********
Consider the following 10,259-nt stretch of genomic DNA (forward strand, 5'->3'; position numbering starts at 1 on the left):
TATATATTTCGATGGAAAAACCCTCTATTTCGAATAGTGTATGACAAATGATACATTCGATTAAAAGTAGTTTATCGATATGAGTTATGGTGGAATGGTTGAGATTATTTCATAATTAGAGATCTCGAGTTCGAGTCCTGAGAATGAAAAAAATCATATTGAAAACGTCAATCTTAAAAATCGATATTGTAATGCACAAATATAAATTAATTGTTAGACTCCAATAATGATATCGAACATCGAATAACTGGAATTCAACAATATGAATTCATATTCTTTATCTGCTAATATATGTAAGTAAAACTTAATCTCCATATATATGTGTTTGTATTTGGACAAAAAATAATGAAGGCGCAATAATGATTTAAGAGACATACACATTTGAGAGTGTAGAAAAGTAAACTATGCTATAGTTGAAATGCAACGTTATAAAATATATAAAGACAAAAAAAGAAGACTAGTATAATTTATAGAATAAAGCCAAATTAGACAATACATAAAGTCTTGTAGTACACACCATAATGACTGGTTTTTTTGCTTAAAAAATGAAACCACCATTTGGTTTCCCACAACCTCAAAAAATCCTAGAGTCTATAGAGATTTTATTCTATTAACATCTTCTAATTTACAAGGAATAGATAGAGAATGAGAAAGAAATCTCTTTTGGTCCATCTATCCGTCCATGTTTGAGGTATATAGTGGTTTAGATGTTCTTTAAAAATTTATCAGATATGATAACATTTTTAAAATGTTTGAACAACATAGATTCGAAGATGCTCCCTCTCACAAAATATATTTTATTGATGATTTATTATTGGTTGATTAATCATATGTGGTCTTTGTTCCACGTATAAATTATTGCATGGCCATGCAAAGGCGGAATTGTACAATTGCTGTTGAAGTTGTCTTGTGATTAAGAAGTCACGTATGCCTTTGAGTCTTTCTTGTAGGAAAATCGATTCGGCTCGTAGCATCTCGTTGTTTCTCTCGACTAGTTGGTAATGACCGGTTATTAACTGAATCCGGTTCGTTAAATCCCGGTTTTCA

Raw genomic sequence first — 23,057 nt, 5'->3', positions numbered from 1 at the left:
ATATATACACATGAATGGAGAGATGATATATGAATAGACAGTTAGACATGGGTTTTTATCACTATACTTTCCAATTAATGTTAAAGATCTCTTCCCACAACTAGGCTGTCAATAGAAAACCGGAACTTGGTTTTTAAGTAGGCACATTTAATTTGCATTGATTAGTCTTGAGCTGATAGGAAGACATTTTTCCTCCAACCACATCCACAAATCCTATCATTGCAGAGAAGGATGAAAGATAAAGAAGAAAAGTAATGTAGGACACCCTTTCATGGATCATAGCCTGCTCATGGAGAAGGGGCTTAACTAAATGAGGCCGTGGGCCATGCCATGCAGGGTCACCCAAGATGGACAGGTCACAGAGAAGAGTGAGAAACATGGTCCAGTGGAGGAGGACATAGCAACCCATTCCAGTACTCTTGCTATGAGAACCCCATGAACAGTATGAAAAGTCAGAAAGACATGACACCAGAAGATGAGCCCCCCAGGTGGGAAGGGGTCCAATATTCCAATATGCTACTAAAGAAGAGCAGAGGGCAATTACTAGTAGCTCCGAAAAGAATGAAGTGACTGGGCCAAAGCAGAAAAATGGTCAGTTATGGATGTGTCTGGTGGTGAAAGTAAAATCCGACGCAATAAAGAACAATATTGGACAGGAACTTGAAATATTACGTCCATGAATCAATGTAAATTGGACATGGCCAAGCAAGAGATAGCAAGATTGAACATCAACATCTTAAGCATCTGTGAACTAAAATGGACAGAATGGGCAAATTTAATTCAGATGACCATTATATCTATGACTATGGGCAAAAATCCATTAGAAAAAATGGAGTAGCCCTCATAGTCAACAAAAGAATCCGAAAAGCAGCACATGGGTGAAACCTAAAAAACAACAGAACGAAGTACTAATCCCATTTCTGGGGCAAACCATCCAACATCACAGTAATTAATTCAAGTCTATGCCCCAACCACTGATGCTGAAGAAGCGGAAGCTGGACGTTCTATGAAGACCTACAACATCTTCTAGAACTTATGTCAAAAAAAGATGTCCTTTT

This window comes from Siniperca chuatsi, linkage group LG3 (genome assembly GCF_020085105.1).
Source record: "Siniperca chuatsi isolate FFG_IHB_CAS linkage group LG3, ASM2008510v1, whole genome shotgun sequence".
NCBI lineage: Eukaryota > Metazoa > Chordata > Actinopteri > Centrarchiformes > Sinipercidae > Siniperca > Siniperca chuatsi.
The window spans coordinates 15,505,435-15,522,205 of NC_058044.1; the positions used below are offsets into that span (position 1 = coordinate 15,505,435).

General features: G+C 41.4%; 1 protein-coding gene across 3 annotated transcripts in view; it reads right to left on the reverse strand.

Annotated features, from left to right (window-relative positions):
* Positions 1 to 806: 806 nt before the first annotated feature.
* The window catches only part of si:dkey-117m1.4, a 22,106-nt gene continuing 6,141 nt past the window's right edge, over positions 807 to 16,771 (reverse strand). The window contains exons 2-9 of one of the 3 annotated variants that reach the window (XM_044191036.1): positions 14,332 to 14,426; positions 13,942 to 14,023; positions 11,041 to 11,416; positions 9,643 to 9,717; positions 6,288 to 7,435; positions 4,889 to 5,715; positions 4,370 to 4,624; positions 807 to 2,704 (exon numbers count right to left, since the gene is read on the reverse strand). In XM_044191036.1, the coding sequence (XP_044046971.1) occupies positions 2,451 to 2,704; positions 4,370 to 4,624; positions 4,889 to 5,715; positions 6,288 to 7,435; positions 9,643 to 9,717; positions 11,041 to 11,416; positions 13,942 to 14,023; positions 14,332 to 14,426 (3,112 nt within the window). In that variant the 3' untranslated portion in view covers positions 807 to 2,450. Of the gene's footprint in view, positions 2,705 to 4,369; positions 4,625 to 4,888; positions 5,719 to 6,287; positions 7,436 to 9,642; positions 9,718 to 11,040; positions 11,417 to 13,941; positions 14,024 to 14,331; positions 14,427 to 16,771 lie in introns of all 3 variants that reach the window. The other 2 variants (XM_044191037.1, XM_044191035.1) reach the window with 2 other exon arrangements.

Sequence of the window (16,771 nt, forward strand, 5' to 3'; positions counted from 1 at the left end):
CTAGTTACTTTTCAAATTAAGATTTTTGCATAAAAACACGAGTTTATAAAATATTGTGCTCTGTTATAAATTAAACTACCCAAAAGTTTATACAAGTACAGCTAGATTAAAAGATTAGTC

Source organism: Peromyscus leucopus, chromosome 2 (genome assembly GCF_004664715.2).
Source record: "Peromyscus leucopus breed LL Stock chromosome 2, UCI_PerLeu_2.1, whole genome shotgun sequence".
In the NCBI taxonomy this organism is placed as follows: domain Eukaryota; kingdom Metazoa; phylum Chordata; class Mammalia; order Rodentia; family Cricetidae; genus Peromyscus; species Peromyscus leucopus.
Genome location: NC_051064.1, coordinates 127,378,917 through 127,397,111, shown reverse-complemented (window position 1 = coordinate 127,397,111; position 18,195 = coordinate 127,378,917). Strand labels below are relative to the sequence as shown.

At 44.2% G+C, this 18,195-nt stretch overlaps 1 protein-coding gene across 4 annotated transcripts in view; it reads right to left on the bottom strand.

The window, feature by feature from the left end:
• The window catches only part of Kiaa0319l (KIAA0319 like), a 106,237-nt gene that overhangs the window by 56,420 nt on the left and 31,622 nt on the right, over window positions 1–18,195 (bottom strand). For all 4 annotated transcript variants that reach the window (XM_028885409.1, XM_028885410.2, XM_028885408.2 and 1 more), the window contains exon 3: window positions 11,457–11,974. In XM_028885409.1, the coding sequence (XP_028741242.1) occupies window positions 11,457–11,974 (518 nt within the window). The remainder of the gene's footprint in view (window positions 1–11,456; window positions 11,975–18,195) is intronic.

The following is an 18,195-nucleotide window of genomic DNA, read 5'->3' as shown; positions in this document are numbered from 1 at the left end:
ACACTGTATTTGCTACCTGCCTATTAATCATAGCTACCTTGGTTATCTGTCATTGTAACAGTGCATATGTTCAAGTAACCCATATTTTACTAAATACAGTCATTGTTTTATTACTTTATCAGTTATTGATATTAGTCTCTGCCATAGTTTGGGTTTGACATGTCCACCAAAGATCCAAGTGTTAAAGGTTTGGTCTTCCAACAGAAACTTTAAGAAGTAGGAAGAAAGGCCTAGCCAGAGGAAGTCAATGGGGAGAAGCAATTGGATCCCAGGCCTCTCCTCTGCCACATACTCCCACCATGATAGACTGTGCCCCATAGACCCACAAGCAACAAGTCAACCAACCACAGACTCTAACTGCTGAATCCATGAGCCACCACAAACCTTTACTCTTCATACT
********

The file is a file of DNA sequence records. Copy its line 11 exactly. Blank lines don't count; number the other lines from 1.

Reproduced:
* Positions 1 to 806: 806 nt before the first annotated feature.